AbstractPurpose of review
Protocolized care for early shock resuscitation (PCESR) has been intensely examined over the last decade. The purpose is to review the pathophysiologic basis, historical origin, clinical applications, components and outcome implications of PCESR.Recent findings
PCESR is a multifaceted systems-based approach that includes early detection of high-risk patients and interventions to rapidly reverse hemodynamic perturbations that result in global or regional tissue hypoxia. It has been applied to perioperative surgery, trauma, cardiology (heart failure and acute myocardial infarction), pulmonary embolus, cardiac arrest, undifferentiated shock, postoperative cardiac surgery and pediatric septic shock. When this approach is used for adult septic shock, in particular, it is associated with a mortality reduction from 46.5 to less than 30% over the last 2 decades. Challenges to these findings are seen when repeated trials contain enrollment, diagnostic and therapeutic methodological differences.Summary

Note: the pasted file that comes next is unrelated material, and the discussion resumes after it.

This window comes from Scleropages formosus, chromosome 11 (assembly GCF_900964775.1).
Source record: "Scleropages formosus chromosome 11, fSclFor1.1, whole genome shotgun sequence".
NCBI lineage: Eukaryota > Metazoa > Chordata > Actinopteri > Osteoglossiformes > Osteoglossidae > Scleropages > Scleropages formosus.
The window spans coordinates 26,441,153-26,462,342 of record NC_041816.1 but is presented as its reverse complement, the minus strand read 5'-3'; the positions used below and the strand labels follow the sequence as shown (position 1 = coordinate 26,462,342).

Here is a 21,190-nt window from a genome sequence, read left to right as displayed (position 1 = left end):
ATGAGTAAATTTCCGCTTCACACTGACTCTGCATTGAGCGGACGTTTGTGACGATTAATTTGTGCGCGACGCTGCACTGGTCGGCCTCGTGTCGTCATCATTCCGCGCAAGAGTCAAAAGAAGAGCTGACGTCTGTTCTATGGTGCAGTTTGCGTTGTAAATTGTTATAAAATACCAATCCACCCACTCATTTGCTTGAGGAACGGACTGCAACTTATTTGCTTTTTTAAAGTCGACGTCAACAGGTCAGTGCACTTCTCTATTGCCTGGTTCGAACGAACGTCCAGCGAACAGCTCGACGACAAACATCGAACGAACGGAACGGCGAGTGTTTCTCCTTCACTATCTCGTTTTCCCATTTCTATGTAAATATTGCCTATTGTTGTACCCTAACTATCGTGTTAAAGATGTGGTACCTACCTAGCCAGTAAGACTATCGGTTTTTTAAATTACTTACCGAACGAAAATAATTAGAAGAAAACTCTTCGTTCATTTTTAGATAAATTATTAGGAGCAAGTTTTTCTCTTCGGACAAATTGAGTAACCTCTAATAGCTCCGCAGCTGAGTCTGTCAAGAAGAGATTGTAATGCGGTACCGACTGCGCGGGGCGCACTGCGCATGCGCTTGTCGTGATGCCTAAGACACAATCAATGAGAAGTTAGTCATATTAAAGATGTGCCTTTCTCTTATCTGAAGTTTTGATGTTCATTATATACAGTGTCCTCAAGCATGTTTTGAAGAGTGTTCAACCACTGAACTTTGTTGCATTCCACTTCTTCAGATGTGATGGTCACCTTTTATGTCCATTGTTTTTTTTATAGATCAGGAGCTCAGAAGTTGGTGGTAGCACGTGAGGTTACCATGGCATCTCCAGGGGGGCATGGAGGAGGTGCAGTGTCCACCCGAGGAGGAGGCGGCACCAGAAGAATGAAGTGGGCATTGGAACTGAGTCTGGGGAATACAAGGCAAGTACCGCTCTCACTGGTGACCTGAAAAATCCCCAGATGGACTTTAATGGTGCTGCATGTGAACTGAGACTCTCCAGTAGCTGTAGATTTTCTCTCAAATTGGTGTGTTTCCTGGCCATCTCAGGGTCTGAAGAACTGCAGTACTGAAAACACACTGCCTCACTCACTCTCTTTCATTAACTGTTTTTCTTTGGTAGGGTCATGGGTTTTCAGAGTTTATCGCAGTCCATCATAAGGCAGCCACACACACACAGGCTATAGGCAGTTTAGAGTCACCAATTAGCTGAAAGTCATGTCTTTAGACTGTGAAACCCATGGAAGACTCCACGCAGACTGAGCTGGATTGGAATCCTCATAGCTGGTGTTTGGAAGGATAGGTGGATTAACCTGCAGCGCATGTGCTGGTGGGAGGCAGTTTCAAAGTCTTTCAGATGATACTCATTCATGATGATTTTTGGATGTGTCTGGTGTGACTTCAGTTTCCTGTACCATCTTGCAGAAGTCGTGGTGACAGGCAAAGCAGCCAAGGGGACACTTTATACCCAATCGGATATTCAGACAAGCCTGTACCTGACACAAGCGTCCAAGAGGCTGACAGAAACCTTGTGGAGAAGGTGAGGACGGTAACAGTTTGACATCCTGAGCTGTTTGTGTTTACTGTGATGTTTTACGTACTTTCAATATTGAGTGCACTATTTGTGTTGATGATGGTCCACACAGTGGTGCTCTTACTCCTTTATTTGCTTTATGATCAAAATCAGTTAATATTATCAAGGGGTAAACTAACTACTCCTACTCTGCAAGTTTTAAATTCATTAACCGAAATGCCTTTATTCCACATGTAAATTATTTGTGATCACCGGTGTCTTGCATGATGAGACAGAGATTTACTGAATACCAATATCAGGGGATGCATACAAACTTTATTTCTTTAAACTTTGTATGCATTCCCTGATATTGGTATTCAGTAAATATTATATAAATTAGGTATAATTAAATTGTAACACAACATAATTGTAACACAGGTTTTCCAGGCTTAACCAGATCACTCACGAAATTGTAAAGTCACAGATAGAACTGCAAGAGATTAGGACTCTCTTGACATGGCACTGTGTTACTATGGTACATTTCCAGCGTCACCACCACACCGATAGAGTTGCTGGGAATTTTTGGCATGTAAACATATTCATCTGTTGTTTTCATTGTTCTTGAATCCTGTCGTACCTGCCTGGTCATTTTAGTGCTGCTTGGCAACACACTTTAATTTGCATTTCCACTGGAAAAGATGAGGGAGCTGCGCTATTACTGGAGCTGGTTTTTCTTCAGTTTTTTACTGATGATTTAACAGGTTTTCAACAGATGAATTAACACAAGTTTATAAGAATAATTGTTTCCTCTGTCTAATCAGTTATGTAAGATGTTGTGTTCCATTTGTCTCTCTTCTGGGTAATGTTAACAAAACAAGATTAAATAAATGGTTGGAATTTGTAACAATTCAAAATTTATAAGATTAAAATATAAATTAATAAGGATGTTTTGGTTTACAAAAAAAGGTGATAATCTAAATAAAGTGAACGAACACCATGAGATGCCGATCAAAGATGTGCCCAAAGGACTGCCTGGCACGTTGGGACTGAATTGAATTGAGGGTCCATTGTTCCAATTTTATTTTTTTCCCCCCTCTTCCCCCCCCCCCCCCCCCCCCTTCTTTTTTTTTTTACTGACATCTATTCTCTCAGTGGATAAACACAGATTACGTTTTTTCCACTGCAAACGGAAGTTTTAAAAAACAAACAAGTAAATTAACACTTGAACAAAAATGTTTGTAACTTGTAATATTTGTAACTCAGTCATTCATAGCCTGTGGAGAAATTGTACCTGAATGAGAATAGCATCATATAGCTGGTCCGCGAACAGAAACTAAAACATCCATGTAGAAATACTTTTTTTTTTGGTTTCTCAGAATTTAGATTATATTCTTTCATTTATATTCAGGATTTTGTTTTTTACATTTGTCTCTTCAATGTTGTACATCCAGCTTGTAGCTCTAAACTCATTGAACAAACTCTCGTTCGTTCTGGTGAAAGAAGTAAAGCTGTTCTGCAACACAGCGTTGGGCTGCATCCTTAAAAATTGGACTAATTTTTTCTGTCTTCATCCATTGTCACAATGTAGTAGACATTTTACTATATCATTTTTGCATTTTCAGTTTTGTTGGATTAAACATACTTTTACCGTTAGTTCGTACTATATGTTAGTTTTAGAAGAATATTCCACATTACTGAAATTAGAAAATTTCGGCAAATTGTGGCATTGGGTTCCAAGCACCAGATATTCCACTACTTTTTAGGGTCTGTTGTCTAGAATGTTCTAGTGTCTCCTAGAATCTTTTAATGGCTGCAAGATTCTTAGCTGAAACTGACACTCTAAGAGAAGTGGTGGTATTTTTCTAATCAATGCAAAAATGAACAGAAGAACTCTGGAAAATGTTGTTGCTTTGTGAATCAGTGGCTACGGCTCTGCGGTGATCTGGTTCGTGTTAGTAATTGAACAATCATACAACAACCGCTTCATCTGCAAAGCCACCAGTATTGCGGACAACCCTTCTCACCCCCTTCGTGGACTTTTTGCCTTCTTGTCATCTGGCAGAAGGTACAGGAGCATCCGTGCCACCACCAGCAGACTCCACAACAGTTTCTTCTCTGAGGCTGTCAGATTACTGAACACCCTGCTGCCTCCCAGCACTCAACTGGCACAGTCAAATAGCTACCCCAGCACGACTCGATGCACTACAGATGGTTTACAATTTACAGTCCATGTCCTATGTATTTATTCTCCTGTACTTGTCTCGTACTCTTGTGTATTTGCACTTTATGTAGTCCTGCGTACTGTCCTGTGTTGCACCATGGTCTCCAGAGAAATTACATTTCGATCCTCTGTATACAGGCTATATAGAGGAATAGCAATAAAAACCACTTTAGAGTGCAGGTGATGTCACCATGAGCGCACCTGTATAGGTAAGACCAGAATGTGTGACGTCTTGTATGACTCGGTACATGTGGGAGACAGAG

PCESR is more than a hemodynamic optimization procedure. It also provides an educational framework for the less experienced and objective recognition of clinical improvement or deterioration. It further minimizes practices’ variation and provides objective measures that can be audited, evaluated and amendable to continuous quality improvement. As a result, morbidity and mortality are improved.